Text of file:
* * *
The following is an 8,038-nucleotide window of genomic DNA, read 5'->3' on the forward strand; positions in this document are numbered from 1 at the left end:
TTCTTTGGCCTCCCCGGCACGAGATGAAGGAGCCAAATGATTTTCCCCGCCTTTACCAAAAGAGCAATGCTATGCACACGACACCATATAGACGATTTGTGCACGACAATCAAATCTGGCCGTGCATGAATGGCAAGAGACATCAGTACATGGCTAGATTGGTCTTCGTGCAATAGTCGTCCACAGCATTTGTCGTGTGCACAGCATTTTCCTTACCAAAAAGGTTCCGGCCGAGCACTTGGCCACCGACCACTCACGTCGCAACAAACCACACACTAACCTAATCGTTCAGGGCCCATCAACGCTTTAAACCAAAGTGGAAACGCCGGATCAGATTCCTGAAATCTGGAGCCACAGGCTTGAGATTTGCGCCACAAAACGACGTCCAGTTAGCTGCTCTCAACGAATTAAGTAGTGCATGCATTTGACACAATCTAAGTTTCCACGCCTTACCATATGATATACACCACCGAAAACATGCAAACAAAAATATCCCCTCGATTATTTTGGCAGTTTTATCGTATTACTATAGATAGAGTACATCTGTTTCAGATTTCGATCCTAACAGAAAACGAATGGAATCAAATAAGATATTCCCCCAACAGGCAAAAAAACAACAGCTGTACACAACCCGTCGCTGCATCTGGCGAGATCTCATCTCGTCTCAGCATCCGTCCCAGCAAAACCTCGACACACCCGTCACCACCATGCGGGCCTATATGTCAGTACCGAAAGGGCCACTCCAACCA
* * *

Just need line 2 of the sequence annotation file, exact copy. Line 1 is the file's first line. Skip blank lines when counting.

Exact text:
TTCTTTGGCCTCCCCGGCACGAGATGAAGGAGCCAAATGATTTTCCCCGCCTTTACCAAAAGAGCAATGCTATGCACACGACACCATATAGACGATTTGTGCACGACAATCAAATCTGGCCGTGCATGAATGGCAAGAGACATCAGTACATGGCTAGATTGGTCTTCGTGCAATAGTCGTCCACAGCATTTGTCGTGTGCACAGCATTTTCCTTACCAAAAAGGTTCCGGCCGAGCACTTGGCCACCGACCACTCACGTCGCAACAAACCACACACTAACCTAATCGTTCAGGGCCCATCAACGCTTTAAACCAAAGTGGAAACGCCGGATCAGATTCCTGAAATCTGGAGCCACAGGCTTGAGATTTGCGCCACAAAACGACGTCCAGTTAGCTGCTCTCAACGAATTAAGTAGTGCATGCATTTGACACAATCTAAGTTTCCACGCCTTACCATATGATATACACCACCGAAAACATGCAAACAAAAATATCCCCTCGATTATTTTGGCAGTTTTATCGTATTACTATAGATAGAGTACATCTGTTTCAGATTTCGATCCTAACAGAAAACGAATGGAATCAAATAAGATATTCCCCCAACAGGCAAAAAAACAACAGCTGTACACAACCCGTCGCTGCATCTGGCGAGATCTCATCTCGTCTCAGCATCCGTCCCAGCAAAACCTCGACACACCCGTCACCACCATGCGGGCCTATATGTCAGTACCGAAAGGGCCACTCCAACCA